But on Monday, the No. 27 ranked high school point guard in the nation by ESPN learned she might be able to return to the court in late January after her successful surgery.
Performed by Dr. Pirooz Eghtesady, chief surgeon of cardiology at St. Louis Children’s Hospital, Rainey’s surgery lasted six hours as the medical team repaired her anomalous left coronary artery, a heart defect the 17-year-old was born with.
Less than 72 hours after the procedure, Rainey returned home to Belleville with the knowledge that if her recovery goes well she will once again wear her Lancers basketball uniform.
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“Kaylah’s spirits are up. Even though she’s a little sad tonight (Monday) because Belleville East is playing Edwardsville and she’s not there,” her father Dr. Lawrence Rainey said. “The prognosis is very good.
“Dr. Eghtesady said he wanted to keep her scar minimal, cosmetically, because she’s a female athlete. He performed what’s called a ‘limited sternectomy’ cutting through her sternum approximately 3-4 inches as opposed to a traditional 8-10 inches. Because of that, the recovery time is cut in half from 10-12 weeks to six weeks.”
Rainey will return to school after the winter break. East coach Amanda Kemezys was informed Monday that Rainey, a fixture in the Lancers backcourt for the past three years, could return to the lineup. Kemezys said Rainey’s health and future come first.
“We are happy to hear that surgery went well and they think she will be able to make a full recovery. As far as any timeline for her to return, we always want to err on the side of caution and make sure we keep Kaylah’s health priority number one,” Kemezys said. “If she is able to make it back on the court this year that would obviously be wonderful, but we want to keep her health the main focus.”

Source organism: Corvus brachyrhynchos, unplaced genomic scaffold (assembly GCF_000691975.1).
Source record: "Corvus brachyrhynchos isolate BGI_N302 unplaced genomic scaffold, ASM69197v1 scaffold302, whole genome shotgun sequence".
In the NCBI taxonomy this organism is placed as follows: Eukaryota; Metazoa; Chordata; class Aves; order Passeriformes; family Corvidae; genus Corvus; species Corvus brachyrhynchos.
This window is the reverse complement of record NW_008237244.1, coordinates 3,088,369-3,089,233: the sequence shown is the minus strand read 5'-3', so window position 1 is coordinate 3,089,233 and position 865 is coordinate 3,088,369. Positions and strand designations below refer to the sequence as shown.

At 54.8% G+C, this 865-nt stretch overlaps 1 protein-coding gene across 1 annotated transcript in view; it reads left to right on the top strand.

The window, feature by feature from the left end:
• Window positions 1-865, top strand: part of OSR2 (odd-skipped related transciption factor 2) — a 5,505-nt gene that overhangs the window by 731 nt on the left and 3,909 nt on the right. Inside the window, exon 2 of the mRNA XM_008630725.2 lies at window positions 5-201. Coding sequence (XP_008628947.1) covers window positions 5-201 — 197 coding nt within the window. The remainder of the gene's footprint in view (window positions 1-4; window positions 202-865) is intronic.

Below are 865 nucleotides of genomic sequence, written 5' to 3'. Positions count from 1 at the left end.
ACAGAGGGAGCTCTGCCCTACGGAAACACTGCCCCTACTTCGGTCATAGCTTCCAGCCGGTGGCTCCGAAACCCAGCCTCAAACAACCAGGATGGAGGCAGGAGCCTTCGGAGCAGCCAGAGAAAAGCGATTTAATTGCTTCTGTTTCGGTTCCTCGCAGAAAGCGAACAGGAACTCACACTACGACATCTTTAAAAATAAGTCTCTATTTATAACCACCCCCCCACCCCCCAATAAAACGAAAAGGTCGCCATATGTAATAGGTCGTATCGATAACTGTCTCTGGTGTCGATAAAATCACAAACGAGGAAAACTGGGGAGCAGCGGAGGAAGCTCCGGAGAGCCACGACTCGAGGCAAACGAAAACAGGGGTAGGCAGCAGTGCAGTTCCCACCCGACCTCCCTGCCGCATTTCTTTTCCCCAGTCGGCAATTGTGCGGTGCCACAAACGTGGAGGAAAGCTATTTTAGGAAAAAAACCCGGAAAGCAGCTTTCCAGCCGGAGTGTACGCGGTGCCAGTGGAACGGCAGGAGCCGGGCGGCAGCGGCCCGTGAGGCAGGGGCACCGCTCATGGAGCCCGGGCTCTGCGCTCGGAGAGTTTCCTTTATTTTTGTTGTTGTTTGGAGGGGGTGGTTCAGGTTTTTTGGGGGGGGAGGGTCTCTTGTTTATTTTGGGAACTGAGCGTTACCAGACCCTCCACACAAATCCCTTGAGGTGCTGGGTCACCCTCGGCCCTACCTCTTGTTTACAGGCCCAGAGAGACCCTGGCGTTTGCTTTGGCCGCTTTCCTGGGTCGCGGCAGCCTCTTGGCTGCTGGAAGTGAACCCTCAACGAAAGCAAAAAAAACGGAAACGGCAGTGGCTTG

Battling injuries to her wrist and knee for much of the off-season, the 5-9 Rainey was looking forward to a solid senior year when she went for her preseason physical in early November. Then, just days before the Lancers were to begin practice, it was announced that Rainey would be out for the season.
Lawrence Rainey called the six hours that his daughter was in surgery the longest of his life.
“It was pretty rough. They kept coming in every hour and letting us know how she was doing,” Lawrence Rainey said. “They also have a new app called EASE which allowed photo hourly updates during the surgery. It helped.”
“I know Kaylah is very excited about playing again. Dad? I’m a little nervous.. I’ll just have to learn to deal with it.”
Lawrence Rainey said that Kaylah is the subject of an upcoming story by ESPN.
ESPN reporter D’Arcy Maine and ESPN photographer Neeta Satam have been with her since Nov. 27, shadowing school, practices, home life, doctor and hospital visits and the surgery. The story will appear online and be in magazine next month or upon her return to basketball.